Cut the Glasses: Capture the screen

Goal: Increase the number of available On-Screen Captions for movies in the Theater, regardless of the number of Deaf people attending the movies.

More and more deaf people have stopped going to the movie theater because they feel different than the regular visitors.  Because they have to wear the big bulky glasses, Deaf people do not receive equal access. They feel different compared to those who don’t need them. They usually prefer On-Screen captions. Regal Theatre says the ones who do not desire open captions gave negative reactions, even if the captions were below the screen.  Something is wrong here. Regal did not say how many or discuss a plan to educate the community.  Because there are already many negative reactions toward off screen devices (glasses or Palm devices), they are deemed unfit by Deaf people and this allows others in the audience to “stare at them or give funny looks.”  Those who are hearing and Deaf that tried the glasses claimed that:

  • Going to a movie and having to request glasses that don’t always work are not ideal
  • Not knowing if the devices are sanitary, or cleaned was a problem
  • Only half of the movie was captured, because the devices did not work and only half of the words appeared which is not acceptable
  • Off screen caption devices made viewing movies difficult and it was uncomfortable to watch the captions and screen at the same time
  • Glasses cause an Eye Sore, because they both physically hurt the eyes from straining to read the captions, and because they are so huge and bulky

On-screen captions will reach out to a larger crowd of both hearing and Deaf audiences without needing an additional device. If Regal switches to on screen captions, they will save money because glasses are expensive. For example, each pair of glasses is over $2,000 each.  At the same time, Regal claimed that they lose over $300,000 in broken glasses.  In Henrietta, NY, Regal, they have only a maximum of 30 pairs where most theatres have less than 15 pairs.  When they run out, Regal will say, “too bad, first come and first serve.”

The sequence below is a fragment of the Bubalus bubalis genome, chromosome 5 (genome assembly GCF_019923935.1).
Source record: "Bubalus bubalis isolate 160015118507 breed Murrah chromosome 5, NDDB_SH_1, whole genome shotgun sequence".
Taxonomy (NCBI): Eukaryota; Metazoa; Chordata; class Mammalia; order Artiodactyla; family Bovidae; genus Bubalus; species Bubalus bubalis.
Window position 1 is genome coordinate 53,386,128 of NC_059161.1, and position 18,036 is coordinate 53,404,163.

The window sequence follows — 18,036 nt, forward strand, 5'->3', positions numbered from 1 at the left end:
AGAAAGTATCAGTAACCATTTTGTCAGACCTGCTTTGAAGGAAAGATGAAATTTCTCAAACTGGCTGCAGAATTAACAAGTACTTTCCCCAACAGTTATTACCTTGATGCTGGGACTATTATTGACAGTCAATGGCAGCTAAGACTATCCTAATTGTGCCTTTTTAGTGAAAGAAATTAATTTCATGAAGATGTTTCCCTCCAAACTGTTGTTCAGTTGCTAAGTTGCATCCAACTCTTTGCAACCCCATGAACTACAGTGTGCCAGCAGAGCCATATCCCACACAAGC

Regal Headquarters said that in the last 20 months, the glasses have been used over 90,000 times nationwide. There are over 600,000 people that are Deaf or have hearing loss in the United States, which means only 7% of this population is going to the movies. Regal Headquarter said 98% of the screens are digital projections and have captioning abilities.

Today, movies should be updated to the 21st century where the screens can have simple accommodation solutions where the captions can be placed below the screens.  This not only benefits the customers in the way they all come in and go device free, but it will also allow the theaters to bring in new money for a combined fight for equality to see the movies together. Why are they not using the On-Screen caption that will help the hearing audience capture information that is missed due to thick accents or loud background noise?  Aren’t you wondering?

Our recent visit to
try the caption glasses.


Do any of the images make you feel comfortable?

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